In January, POLITICO Magazine detailed the personal tragedies that Biden has endured with the death of his wife and infant daughter in a 1972 car accident and the 2015 death of his son Beau from a rare form of brain cancer.
The New Yorker argued in April that Biden “is going all in on the old conventional wisdom, which is that Presidential elections four years into a Presidency are almost always referendums on the incumbent, and this incumbent presents a very large target.”
POLITICO Magazine wrote back in June about what it called the “Two-Biden Problem,” saying that “during his long career, he [Biden] has frequently engaged with controversial issues—from busing to judges to abortion to crime. In doing so, he’s tried to push for the most liberal position that could still appeal to a majority of voters. The danger for Biden is that this story leaves him open to the charge that he was never all that liberal in the first place.”
Back in June the New York Times examined Biden’s first presidential campaign in the 1980s, calling it a “calamity.”
The New York Times Magazine profiled Biden in July and asked whether Democrats would embrace Biden’s effort “to take America back to a time before Trump.”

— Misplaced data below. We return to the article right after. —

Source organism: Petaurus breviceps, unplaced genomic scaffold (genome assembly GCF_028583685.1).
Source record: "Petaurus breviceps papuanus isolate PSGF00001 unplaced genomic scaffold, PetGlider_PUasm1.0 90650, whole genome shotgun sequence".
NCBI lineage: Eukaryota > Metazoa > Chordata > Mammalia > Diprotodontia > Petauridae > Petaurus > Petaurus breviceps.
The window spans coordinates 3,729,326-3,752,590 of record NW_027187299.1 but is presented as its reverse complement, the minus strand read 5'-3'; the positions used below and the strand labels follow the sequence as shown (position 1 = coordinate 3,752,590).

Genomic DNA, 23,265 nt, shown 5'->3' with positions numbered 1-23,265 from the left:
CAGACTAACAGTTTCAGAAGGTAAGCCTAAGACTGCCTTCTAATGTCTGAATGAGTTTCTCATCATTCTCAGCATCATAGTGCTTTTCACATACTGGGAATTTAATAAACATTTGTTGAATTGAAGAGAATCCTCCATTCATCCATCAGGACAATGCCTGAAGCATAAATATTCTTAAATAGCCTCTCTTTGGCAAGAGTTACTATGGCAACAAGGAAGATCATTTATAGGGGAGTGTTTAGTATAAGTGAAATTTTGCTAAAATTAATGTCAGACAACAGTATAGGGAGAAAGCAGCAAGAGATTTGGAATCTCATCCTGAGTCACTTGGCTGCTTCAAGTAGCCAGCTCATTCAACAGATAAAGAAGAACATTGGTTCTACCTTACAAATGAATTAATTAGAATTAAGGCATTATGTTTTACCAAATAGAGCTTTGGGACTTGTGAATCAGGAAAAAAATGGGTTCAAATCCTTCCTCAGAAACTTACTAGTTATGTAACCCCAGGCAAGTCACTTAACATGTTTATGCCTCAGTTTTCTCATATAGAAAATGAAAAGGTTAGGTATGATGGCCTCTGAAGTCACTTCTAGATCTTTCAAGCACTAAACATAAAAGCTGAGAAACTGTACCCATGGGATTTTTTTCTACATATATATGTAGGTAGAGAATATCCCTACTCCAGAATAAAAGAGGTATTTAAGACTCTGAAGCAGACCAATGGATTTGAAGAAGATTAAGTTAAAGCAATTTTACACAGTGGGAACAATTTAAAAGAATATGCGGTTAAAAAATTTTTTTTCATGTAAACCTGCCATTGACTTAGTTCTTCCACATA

Biden answered eleven questions from the New York Times on executive power. In response to a question about the limits of any presidential war power, he answered, “As is well established and as the Department of Justice has articulated across several administrations, the Constitution vests the President, as Commander in Chief and Chief Executive, with the power to direct limited U.S. military operations abroad without prior Congressional approval when those operations serve important U.S. interests and are of a limited nature, scope, and duration.
CFR asked Biden twelve foreign policy questions. When asked to name America’s greatest foreign policy accomplishment since World War II, he said it “was the work of the United States and our western allies to rebuild after a devastating global conflict.” He said that biggest mistake the United States has made since World War II “was President Trump’s decision to withdraw from the Paris Climate Accord. Climate change is an existential threat. If we don’t get this right, nothing else matters.”
Corey Cooper, Brenden Ebertz, Elizabeth Lordi, and Anna Shortridge assisted in the preparation of this post.